An important part of most SCADA implementations is alarm handling. The system monitors whether certain alarm conditions are satisfied, to determine when an alarm event has occurred. Once an alarm event has been detected, one or more actions are taken (such as the activation of one or more alarm indicators, and perhaps the generation of email or text messages so that management or remote SCADA operators are informed). In many cases, a SCADA operator may have to acknowledge the alarm event; this may deactivate some alarm indicators, whereas other indicators remain active until the alarm conditions are cleared. Alarm conditions can be explicit - for example, an alarm point is a digital status point that has either the value NORMAL or ALARM that is calculated by a formula based on the values in other analogue and digital points - or implicit: the SCADA system might automatically monitor whether the value in an analogue point lies outside high and low limit values associated with that point. Examples of alarm indicators include a siren, a pop-up box on a screen, or a coloured or flashing area on a screen (that might act in a similar way to the "fuel tank empty" light in a car); in each case, the role of the alarm indicator is to draw the operator's attention to the part of the system 'in alarm' so that appropriate action can be taken. In designing SCADA systems, care is needed in coping with a cascade of alarm events occurring in a short time, otherwise the underlying cause (which might not be the earliest event detected) may get lost in the noise. Unfortunately, when used as a noun, the word 'alarm' is used rather loosely in the industry; thus, depending on context it might mean an alarm point, an alarm indicator, or an alarm event.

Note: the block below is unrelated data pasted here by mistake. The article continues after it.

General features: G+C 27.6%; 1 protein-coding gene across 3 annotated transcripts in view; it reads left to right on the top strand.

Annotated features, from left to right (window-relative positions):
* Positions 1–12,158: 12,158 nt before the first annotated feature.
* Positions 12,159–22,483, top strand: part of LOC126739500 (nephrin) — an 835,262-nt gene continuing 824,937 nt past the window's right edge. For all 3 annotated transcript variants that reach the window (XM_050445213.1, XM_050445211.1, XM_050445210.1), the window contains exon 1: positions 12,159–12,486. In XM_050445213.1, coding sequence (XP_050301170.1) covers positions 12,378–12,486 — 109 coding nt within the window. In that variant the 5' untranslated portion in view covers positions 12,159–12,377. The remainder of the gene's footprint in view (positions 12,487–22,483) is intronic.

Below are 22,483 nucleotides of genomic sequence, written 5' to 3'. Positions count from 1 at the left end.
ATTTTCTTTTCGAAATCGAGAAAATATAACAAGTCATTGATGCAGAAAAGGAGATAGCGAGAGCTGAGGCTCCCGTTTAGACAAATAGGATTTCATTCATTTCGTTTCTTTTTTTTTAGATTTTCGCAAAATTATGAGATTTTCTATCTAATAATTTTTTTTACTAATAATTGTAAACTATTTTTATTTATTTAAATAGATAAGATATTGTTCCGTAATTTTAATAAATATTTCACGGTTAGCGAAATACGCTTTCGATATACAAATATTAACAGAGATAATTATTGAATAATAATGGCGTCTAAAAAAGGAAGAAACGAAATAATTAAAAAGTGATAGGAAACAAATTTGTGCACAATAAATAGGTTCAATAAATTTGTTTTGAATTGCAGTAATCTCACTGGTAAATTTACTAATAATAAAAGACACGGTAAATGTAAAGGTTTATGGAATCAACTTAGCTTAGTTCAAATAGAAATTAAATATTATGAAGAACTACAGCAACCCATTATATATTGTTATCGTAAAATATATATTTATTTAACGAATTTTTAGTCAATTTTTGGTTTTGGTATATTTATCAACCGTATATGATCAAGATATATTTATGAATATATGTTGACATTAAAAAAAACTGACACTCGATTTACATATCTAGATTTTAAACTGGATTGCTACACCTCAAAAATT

Hardware solutions
SCADA solutions often have Distributed Control System (DCS) components. Use of "smart" RTUs or PLCs, which are capable of autonomously executing simple logic processes without involving the master computer, is increasing. A functional block programming language, IEC 61131-3 (Ladder Logic), is frequently used to create programs which run on these RTUs and PLCs. Unlike a procedural language such as the C programming language or FORTRAN, IEC 61131-3 has minimal training requirements by virtue of resembling historic physical control arrays. This allows SCADA system engineers to perform both the design and implementation of a program to be executed on an RTU or PLC. A Programmable automation controller (PAC) is a compact controller that combines the features and capabilities of a PC-based control system with that of a typical PLC. PACs are deployed in SCADA systems to provide RTU and PLC functions. In many electrical substation SCADA applications, "distributed RTUs" use information processors or station computers to communicate with protective relays, PACS, and other devices for I/O, and communicate with the SCADA master in lieu of a traditional RTU.
Since about 1998, virtually all major PLC manufacturers have offered integrated HMI/SCADA systems, many of them using open and non-proprietary communications protocols. Numerous specialized third-party HMI/SCADA packages, offering built-in compatibility with most major PLCs, have also entered the market, allowing mechanical engineers, electrical engineers and technicians to configure HMIs themselves, without the need for a custom-made program written by a software developer.
 Remote Terminal Unit (RTU)